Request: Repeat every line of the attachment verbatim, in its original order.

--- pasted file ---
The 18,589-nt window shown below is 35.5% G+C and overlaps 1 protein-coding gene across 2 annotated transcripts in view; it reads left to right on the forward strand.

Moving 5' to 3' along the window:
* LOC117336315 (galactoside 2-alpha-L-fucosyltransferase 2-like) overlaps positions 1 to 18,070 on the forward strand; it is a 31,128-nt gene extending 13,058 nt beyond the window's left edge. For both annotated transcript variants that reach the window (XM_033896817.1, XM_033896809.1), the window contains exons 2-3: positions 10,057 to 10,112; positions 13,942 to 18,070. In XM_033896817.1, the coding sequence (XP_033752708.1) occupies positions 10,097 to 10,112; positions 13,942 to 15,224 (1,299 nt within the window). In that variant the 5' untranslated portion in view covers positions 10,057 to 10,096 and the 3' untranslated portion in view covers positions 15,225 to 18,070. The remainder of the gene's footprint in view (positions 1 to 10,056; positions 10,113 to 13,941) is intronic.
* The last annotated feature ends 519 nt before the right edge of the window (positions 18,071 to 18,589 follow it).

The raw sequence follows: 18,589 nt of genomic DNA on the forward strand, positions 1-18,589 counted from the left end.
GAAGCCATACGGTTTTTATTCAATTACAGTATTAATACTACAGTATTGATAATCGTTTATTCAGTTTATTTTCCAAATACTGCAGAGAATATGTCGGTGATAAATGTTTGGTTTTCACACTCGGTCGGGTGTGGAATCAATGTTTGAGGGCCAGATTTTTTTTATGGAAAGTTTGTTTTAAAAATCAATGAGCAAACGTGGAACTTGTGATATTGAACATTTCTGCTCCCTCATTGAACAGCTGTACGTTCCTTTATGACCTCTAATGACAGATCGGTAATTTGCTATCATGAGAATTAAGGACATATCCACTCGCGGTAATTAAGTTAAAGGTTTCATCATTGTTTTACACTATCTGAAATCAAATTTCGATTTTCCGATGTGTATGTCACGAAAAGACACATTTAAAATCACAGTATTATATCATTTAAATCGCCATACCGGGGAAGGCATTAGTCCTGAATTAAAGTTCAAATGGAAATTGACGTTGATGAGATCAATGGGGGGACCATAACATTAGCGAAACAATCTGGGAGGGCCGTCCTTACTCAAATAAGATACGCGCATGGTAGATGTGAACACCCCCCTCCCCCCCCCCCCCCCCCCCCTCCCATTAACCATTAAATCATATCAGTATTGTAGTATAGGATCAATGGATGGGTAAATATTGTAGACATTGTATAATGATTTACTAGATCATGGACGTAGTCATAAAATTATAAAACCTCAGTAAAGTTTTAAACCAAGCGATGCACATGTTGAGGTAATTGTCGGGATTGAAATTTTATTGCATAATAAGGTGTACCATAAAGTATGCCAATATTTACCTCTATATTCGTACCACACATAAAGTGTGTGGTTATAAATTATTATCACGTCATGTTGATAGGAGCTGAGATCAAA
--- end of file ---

The 18,589-nt window shown below is 35.5% G+C and overlaps 1 protein-coding gene across 2 annotated transcripts in view; it reads left to right on the forward strand.

Moving 5' to 3' along the window:
* LOC117336315 (galactoside 2-alpha-L-fucosyltransferase 2-like) overlaps positions 1 to 18,070 on the forward strand; it is a 31,128-nt gene extending 13,058 nt beyond the window's left edge. For both annotated transcript variants that reach the window (XM_033896817.1, XM_033896809.1), the window contains exons 2-3: positions 10,057 to 10,112; positions 13,942 to 18,070. In XM_033896817.1, the coding sequence (XP_033752708.1) occupies positions 10,097 to 10,112; positions 13,942 to 15,224 (1,299 nt within the window). In that variant the 5' untranslated portion in view covers positions 10,057 to 10,096 and the 3' untranslated portion in view covers positions 15,225 to 18,070. The remainder of the gene's footprint in view (positions 1 to 10,056; positions 10,113 to 13,941) is intronic.
* The last annotated feature ends 519 nt before the right edge of the window (positions 18,071 to 18,589 follow it).

The raw sequence follows: 18,589 nt of genomic DNA on the forward strand, positions 1-18,589 counted from the left end.
GAAGCCATACGGTTTTTATTCAATTACAGTATTAATACTACAGTATTGATAATCGTTTATTCAGTTTATTTTCCAAATACTGCAGAGAATATGTCGGTGATAAATGTTTGGTTTTCACACTCGGTCGGGTGTGGAATCAATGTTTGAGGGCCAGATTTTTTTTATGGAAAGTTTGTTTTAAAAATCAATGAGCAAACGTGGAACTTGTGATATTGAACATTTCTGCTCCCTCATTGAACAGCTGTACGTTCCTTTATGACCTCTAATGACAGATCGGTAATTTGCTATCATGAGAATTAAGGACATATCCACTCGCGGTAATTAAGTTAAAGGTTTCATCATTGTTTTACACTATCTGAAATCAAATTTCGATTTTCCGATGTGTATGTCACGAAAAGACACATTTAAAATCACAGTATTATATCATTTAAATCGCCATACCGGGGAAGGCATTAGTCCTGAATTAAAGTTCAAATGGAAATTGACGTTGATGAGATCAATGGGGGGACCATAACATTAGCGAAACAATCTGGGAGGGCCGTCCTTACTCAAATAAGATACGCGCATGGTAGATGTGAACACCCCCCTCCCCCCCCCCCCCCCCCCCCTCCCATTAACCATTAAATCATATCAGTATTGTAGTATAGGATCAATGGATGGGTAAATATTGTAGACATTGTATAATGATTTACTAGATCATGGACGTAGTCATAAAATTATAAAACCTCAGTAAAGTTTTAAACCAAGCGATGCACATGTTGAGGTAATTGTCGGGATTGAAATTTTATTGCATAATAAGGTGTACCATAAAGTATGCCAATATTTACCTCTATATTCGTACCACACATAAAGTGTGTGGTTATAAATTATTATCACGTCATGTTGATAGGAGCTGAGATCAAA